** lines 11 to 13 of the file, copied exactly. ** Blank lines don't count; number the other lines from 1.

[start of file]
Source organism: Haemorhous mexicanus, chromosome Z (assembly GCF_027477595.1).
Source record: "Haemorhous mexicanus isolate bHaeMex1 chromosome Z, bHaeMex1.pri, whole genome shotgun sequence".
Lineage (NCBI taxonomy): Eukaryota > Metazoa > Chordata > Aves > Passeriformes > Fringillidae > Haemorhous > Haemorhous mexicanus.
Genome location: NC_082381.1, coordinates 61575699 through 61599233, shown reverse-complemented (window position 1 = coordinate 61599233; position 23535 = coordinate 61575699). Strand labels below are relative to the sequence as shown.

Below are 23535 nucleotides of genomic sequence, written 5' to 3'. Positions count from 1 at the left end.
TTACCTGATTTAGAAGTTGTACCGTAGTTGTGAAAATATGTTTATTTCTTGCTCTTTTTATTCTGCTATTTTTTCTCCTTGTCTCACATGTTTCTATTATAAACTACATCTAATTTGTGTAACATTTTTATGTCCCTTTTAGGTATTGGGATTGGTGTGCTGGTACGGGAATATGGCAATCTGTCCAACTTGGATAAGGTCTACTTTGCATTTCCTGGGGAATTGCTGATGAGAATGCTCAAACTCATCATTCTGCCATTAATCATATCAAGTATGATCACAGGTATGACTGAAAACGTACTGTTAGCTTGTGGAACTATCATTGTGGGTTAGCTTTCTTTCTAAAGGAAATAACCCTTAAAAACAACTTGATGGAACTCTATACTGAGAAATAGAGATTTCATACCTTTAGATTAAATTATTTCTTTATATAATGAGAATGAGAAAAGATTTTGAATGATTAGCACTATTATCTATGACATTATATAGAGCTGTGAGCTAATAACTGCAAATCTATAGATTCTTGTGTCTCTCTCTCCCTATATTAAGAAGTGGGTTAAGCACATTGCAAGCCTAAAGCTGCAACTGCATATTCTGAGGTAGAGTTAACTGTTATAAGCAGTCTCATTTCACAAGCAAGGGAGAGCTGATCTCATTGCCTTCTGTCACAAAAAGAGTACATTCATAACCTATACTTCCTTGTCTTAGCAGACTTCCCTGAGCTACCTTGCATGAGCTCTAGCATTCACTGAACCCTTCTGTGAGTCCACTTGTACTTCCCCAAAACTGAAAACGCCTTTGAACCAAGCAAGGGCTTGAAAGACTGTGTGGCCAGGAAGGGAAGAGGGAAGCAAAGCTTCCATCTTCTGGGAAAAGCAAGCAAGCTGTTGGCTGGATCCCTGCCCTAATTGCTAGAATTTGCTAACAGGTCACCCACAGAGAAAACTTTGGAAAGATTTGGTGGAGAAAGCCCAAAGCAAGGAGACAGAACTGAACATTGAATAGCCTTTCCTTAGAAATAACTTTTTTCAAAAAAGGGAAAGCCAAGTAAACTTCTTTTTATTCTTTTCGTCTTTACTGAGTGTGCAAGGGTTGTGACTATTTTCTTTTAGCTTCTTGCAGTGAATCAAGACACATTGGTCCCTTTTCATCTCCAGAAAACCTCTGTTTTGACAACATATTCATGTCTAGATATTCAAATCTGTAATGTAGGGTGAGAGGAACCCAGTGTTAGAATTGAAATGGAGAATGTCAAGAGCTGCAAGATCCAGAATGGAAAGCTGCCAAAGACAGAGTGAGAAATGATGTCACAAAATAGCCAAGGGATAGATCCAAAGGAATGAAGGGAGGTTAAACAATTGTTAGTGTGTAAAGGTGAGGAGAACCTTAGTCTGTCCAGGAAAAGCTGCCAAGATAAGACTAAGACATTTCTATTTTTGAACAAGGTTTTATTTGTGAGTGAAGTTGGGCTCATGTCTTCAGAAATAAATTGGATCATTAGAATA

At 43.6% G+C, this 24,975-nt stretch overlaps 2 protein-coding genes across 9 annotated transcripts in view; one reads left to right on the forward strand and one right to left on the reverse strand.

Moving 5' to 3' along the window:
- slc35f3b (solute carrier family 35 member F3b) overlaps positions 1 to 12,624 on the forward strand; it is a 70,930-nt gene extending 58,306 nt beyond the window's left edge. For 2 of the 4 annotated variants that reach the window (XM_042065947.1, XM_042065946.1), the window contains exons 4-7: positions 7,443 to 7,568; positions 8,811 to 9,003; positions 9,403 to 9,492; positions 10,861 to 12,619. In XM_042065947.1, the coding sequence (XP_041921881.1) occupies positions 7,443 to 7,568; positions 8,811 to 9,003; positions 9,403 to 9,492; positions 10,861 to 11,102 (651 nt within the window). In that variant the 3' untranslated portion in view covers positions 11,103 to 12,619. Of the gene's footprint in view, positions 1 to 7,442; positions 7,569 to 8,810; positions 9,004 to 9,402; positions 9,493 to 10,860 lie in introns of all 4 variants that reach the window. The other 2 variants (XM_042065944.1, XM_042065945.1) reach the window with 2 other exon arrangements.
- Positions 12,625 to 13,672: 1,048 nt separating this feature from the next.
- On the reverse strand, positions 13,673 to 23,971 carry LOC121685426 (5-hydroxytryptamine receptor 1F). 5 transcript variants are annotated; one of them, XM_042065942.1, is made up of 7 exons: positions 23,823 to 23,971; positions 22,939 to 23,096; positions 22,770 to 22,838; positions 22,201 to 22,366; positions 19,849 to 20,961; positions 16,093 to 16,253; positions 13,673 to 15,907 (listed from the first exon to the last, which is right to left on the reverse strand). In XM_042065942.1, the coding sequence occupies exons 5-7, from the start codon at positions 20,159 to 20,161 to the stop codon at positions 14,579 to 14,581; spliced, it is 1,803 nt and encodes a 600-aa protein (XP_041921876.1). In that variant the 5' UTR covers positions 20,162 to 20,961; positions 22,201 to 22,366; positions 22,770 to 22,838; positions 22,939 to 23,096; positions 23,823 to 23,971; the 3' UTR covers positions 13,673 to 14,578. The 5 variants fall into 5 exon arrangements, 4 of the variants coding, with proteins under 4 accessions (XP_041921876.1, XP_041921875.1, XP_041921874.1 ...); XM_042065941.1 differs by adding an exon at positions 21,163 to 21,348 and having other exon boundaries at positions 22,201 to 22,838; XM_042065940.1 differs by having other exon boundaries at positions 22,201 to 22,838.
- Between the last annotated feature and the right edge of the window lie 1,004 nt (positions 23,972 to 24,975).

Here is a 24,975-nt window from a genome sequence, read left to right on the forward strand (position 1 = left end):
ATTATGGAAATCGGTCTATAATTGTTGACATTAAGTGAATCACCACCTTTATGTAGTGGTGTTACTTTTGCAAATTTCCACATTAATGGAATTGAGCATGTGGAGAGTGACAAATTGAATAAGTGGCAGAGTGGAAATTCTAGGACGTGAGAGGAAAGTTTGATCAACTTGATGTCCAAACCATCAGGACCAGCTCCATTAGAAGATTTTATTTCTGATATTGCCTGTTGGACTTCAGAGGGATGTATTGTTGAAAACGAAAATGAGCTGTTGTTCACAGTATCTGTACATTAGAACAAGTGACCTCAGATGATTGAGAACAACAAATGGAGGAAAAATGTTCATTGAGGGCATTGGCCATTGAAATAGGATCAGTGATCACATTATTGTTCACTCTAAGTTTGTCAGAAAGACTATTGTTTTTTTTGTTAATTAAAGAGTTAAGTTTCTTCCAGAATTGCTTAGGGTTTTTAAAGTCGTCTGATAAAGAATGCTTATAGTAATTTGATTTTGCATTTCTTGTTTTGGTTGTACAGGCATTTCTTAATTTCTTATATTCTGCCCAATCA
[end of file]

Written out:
- On the reverse strand, positions 13,673 to 23,971 carry LOC121685426 (5-hydroxytryptamine receptor 1F). 5 transcript variants are annotated; one of them, XM_042065942.1, is made up of 7 exons: positions 23,823 to 23,971; positions 22,939 to 23,096; positions 22,770 to 22,838; positions 22,201 to 22,366; positions 19,849 to 20,961; positions 16,093 to 16,253; positions 13,673 to 15,907 (listed from the first exon to the last, which is right to left on the reverse strand). In XM_042065942.1, the coding sequence occupies exons 5-7, from the start codon at positions 20,159 to 20,161 to the stop codon at positions 14,579 to 14,581; spliced, it is 1,803 nt and encodes a 600-aa protein (XP_041921876.1). In that variant the 5' UTR covers positions 20,162 to 20,961; positions 22,201 to 22,366; positions 22,770 to 22,838; positions 22,939 to 23,096; positions 23,823 to 23,971; the 3' UTR covers positions 13,673 to 14,578. The 5 variants fall into 5 exon arrangements, 4 of the variants coding, with proteins under 4 accessions (XP_041921876.1, XP_041921875.1, XP_041921874.1 ...); XM_042065941.1 differs by adding an exon at positions 21,163 to 21,348 and having other exon boundaries at positions 22,201 to 22,838; XM_042065940.1 differs by having other exon boundaries at positions 22,201 to 22,838.
- Between the last annotated feature and the right edge of the window lie 1,004 nt (positions 23,972 to 24,975).

Here is a 24,975-nt window from a genome sequence, read left to right on the forward strand (position 1 = left end):